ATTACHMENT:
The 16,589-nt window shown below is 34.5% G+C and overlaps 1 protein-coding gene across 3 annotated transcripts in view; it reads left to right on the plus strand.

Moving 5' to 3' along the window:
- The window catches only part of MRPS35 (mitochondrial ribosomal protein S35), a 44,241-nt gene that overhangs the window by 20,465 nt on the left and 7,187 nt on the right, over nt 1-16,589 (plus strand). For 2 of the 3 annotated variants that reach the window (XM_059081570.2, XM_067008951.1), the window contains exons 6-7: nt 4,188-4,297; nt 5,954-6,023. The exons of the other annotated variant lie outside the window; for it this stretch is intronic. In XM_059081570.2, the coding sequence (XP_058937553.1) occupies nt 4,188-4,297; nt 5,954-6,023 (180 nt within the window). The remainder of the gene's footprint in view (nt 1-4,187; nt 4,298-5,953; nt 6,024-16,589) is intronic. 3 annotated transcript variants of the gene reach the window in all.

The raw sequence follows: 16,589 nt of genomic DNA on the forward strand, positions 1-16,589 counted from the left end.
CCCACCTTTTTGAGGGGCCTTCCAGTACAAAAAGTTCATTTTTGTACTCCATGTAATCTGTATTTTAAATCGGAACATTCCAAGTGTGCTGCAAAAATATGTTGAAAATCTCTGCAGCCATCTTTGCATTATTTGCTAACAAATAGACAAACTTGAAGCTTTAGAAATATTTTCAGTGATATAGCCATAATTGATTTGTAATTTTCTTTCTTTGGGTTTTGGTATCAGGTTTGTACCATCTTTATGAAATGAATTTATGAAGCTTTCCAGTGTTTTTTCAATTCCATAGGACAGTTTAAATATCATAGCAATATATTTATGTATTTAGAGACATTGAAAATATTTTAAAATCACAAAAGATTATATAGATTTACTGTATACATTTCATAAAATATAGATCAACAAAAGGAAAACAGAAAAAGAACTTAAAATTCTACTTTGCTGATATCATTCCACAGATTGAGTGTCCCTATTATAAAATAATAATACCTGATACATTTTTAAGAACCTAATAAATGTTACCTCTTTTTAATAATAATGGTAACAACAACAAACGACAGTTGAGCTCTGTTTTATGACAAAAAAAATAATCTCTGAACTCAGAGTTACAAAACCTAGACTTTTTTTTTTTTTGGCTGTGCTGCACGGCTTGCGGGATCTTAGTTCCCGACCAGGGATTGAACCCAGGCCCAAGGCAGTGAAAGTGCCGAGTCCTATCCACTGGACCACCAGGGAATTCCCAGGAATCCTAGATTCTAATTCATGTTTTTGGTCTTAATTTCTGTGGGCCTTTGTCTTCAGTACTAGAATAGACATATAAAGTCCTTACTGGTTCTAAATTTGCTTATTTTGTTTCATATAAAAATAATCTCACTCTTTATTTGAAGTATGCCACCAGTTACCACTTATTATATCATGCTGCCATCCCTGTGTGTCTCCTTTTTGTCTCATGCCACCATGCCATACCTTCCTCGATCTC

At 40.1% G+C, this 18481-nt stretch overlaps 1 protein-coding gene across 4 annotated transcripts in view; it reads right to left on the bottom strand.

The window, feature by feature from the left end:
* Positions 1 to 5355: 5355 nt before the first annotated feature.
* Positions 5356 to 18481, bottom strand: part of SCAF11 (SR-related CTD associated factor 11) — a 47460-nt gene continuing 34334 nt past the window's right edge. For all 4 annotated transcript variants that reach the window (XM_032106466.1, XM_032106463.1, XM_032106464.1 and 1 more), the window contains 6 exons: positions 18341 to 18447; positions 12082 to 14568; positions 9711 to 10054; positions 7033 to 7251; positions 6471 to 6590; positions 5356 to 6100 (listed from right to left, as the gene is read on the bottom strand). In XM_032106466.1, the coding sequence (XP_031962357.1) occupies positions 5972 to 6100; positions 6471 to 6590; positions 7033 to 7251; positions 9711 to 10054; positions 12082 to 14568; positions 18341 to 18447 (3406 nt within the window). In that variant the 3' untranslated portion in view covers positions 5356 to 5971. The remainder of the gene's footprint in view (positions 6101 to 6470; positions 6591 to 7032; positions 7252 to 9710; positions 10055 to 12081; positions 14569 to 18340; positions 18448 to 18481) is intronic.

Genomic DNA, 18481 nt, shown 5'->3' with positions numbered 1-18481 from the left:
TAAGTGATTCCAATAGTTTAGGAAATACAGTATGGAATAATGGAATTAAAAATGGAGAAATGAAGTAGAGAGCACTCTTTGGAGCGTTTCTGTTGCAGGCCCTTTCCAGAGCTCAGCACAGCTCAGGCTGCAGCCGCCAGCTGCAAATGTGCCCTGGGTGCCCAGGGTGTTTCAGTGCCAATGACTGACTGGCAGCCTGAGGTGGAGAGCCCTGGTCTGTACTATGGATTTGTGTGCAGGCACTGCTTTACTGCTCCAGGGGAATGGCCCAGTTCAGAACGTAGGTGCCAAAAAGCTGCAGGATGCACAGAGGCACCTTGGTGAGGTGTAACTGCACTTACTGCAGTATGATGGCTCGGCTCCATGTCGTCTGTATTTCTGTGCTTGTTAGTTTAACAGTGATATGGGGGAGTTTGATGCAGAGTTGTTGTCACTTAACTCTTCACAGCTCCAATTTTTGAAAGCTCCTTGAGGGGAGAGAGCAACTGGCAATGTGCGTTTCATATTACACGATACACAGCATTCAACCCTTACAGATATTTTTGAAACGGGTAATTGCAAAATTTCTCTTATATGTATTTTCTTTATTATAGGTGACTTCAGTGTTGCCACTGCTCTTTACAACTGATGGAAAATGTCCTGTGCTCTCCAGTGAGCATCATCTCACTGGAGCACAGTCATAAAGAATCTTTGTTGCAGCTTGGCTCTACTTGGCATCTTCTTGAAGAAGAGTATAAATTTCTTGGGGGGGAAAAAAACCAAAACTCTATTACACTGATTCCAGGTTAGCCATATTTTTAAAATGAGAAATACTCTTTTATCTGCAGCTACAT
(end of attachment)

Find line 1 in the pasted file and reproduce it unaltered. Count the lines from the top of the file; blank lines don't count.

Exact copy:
The 16,589-nt window shown below is 34.5% G+C and overlaps 1 protein-coding gene across 3 annotated transcripts in view; it reads left to right on the plus strand.